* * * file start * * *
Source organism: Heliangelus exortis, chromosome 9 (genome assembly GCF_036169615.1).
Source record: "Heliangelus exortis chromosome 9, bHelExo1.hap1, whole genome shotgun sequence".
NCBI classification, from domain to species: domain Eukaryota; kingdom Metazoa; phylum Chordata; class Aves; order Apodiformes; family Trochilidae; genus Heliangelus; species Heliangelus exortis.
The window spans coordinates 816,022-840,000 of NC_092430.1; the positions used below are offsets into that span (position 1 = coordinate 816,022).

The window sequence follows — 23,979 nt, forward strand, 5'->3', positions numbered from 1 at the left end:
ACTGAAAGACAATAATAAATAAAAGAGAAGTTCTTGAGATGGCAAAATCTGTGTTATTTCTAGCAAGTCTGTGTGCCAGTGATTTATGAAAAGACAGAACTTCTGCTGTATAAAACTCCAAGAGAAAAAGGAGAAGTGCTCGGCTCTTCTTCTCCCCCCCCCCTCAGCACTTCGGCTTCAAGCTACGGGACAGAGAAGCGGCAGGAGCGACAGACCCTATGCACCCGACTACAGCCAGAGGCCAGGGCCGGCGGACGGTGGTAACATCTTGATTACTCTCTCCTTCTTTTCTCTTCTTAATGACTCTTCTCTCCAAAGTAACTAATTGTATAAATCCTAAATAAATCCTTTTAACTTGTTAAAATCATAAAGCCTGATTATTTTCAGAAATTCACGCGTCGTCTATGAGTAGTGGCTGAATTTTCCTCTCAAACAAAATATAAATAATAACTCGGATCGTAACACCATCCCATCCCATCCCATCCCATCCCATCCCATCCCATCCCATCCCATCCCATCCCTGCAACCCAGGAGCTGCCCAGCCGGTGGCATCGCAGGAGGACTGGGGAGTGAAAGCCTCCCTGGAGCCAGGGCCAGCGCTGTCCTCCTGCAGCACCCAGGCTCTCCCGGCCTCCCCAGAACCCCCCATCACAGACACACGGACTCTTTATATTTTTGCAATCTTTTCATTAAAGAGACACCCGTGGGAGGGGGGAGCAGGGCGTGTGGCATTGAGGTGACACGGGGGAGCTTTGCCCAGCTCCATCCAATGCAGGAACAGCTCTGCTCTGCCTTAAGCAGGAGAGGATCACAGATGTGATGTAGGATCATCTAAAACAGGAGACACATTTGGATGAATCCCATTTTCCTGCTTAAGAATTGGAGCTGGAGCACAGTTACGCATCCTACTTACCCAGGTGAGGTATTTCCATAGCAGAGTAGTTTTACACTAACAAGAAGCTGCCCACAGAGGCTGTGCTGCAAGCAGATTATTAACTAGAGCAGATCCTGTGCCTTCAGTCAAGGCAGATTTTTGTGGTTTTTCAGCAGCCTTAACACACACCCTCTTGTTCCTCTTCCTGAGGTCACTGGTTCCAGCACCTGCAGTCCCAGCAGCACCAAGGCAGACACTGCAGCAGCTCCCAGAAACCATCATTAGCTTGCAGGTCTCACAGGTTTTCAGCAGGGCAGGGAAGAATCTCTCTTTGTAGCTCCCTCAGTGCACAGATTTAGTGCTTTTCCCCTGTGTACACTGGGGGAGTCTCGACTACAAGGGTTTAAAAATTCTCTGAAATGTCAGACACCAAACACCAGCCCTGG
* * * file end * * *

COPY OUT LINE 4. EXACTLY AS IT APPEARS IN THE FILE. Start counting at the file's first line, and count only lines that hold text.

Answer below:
The window spans coordinates 816,022-840,000 of NC_092430.1; the positions used below are offsets into that span (position 1 = coordinate 816,022).